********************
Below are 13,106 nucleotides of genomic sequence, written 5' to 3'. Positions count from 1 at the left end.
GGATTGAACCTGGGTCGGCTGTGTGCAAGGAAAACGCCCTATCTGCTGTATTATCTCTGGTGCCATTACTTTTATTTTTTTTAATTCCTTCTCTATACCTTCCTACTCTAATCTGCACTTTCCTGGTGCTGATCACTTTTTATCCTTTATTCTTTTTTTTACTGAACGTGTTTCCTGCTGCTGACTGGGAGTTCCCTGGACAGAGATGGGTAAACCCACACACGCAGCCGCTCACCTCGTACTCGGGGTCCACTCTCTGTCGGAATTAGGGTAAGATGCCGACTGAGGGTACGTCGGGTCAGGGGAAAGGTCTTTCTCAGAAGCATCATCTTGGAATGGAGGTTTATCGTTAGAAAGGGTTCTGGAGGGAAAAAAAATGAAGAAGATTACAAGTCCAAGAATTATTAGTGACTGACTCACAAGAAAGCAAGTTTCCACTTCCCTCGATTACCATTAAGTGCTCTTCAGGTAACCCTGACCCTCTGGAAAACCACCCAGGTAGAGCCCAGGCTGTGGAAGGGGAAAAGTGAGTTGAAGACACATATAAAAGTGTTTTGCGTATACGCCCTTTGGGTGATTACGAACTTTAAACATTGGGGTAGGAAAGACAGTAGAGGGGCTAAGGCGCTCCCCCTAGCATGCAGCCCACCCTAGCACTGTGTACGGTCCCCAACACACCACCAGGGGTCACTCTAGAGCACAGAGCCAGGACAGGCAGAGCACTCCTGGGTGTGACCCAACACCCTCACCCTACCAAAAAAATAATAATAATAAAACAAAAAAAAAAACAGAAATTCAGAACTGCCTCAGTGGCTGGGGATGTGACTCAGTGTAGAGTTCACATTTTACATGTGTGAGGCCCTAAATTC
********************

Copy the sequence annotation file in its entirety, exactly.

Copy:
Below are 13,106 nucleotides of genomic sequence, written 5' to 3'. Positions count from 1 at the left end.
GGATTGAACCTGGGTCGGCTGTGTGCAAGGAAAACGCCCTATCTGCTGTATTATCTCTGGTGCCATTACTTTTATTTTTTTTAATTCCTTCTCTATACCTTCCTACTCTAATCTGCACTTTCCTGGTGCTGATCACTTTTTATCCTTTATTCTTTTTTTTACTGAACGTGTTTCCTGCTGCTGACTGGGAGTTCCCTGGACAGAGATGGGTAAACCCACACACGCAGCCGCTCACCTCGTACTCGGGGTCCACTCTCTGTCGGAATTAGGGTAAGATGCCGACTGAGGGTACGTCGGGTCAGGGGAAAGGTCTTTCTCAGAAGCATCATCTTGGAATGGAGGTTTATCGTTAGAAAGGGTTCTGGAGGGAAAAAAAATGAAGAAGATTACAAGTCCAAGAATTATTAGTGACTGACTCACAAGAAAGCAAGTTTCCACTTCCCTCGATTACCATTAAGTGCTCTTCAGGTAACCCTGACCCTCTGGAAAACCACCCAGGTAGAGCCCAGGCTGTGGAAGGGGAAAAGTGAGTTGAAGACACATATAAAAGTGTTTTGCGTATACGCCCTTTGGGTGATTACGAACTTTAAACATTGGGGTAGGAAAGACAGTAGAGGGGCTAAGGCGCTCCCCCTAGCATGCAGCCCACCCTAGCACTGTGTACGGTCCCCAACACACCACCAGGGGTCACTCTAGAGCACAGAGCCAGGACAGGCAGAGCACTCCTGGGTGTGACCCAACACCCTCACCCTACCAAAAAAATAATAATAATAAAACAAAAAAAAAAACAGAAATTCAGAACTGCCTCAGTGGCTGGGGATGTGACTCAGTGTAGAGTTCACATTTTACATGTGTGAGGCCCTAAATTC